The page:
Family memoirs are a special kind of historical offering. They have the power to tell fine-grained stories of the past, of epochal events—wars, migrations, empires—and to intricately connect them to the lived present of the author who reconstructs them. Done well, memoirs people the past, putting their reader in touch with affects, intentions, and relations that animate history in palpable and revelatory ways. Imperial Intimacies, by Hazel V. Carby, is one such offering.
The book shares a lived history of Britain as empire, told through the carefully woven biographies of Carby’s ancestors in Jamaica, Wales, and South West England. These biographic strands of near and distant kin are united with memories of her South London girlhood, as well as reflections on the Atlantic odyssey she undertakes—through archive, Jamaican village, and English hamlet—to locate countless knots in a tapestry of imperial contact. Contrary to the amnesia that so often clouds public memory, Carby reminds us that wherever you move in Britain or her former dominions, traces of empire (in buildings, genealogies, and names) are rarely far from hand.
Serendipitously, I read Imperial Intimacies during a summer visit to my natal Bristol (one of Carby’s ancestral stomping grounds). This slaver-enriched port city was where my maternal grandparents settled from Dominica (British West Indies) in the 1950s, raised children on an all-white council estate, and worked in Wills’s Imperial Tobacco and Cadbury’s Chocolate factories, respectively. I was visiting home with my partner (the grandchild of Jamaican emigrants) and our daughter to escape the frenzy and fumes of South London, where we live and work. We were also home to celebrate our baby girl’s first birthday.
Encountering Carby’s ancestors in intimately familiar places forced me to reread my city. A block of unassuming “postindustrial” apartments overlooking the city’s trendy docks transforms into a former sugar-processing plant. The leafy park behind my mother’s house—where I learned to play football and where I now push my daughter on the swings—becomes the scene of a vast Empire Day parade, complete with a living Union Jack flag composed of hundreds of children. The Society of Merchant Venturers—a well-known local philanthropic organization, which funds city schools and shelters for the elderly—now reveals itself to be a guild that controls Bristol’s 18th-century shipping traffic (in captive bodies, tobacco, and sugar).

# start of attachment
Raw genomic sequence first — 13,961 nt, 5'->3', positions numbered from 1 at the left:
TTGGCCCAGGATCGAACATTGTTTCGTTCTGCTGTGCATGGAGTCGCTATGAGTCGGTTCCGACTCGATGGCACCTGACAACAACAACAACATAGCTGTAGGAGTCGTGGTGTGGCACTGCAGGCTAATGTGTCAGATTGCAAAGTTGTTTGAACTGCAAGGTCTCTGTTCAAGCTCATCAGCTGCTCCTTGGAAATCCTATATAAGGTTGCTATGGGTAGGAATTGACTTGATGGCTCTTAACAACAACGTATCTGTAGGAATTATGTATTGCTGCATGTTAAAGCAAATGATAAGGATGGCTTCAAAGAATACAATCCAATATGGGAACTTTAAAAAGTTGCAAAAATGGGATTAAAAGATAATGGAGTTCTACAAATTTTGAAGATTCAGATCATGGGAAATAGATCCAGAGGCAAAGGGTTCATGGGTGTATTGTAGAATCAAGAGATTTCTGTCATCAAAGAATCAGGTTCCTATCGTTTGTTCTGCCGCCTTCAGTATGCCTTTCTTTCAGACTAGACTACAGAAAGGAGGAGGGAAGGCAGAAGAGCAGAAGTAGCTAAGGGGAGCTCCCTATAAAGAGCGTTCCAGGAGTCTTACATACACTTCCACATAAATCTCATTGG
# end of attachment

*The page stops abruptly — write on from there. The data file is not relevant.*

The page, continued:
Such imperial hauntings follow me through this black Atlantic artery of a city, remapping my home with each turn of page or cobbled street (from Guinea Street to Jamaica Street, Blackboy Hill to Whiteladies Road). Bristol’s imperial past is palpable.
And yet, reading Imperial Intimacies—as a scholar of Caribbean kinship, who is reflecting on his first year of paternal life—encouraged other observations, too: concerning fathers’ names, fathers’ hands, and the stories we pass on to our children.
The Name of the Father
Within British imperial logics, perhaps nothing more readily signals social rank than a surname. “The girl” (Carby’s childhood self)—a mixed-race / black child of working-class parents and scholarship holder at a girls’ private school—observed how surnames symbolized class standing among her bourgeois London classmates.
Take one girl surnamed Bathurst, for instance. Bathurst boasted ancestral ties to the landed gentry of Berkshire, governors of the Royal East India Company and the Royal African Company, and plantation owners in Jamaica. This contrasts with the girl’s British maternal forebears. Their little-known surname Leaworthy was of West Country tenant farmers on an estate (not dissimilar to properties owned by the Bathursts), who experienced “the poverty of agricultural life in a neglected rural outback of the imperial metropole.”
Similarly, the girl—or, rather, the woman that the girl would become—learned that a similar kind of British accounting of names governed the stratified racial landscape of 18th- and 19th-century Jamaica. We meet Lilly Carby, a carpenter’s son and Lincolnshire militiaman who was conscripted to colonial Jamaica. He settled, became a plantation owner, and established the Carby name in Jamaica.
Lilly became a white man in plantation society Jamaica. That is, he owned enslaved humans, with whom he could do as he legally pleased. This meant that he could also register them with names of his choosing. Curiously, he registered these enslaved humans with the first names of his mother, father, and other immediate kin he left behind in England. But he offered no surnames, whether his own or any others. This decision seems like a reminder to himself that they were—to him—nonpersons: chattel with neither status nor rank, fatherless as far as slave registers go.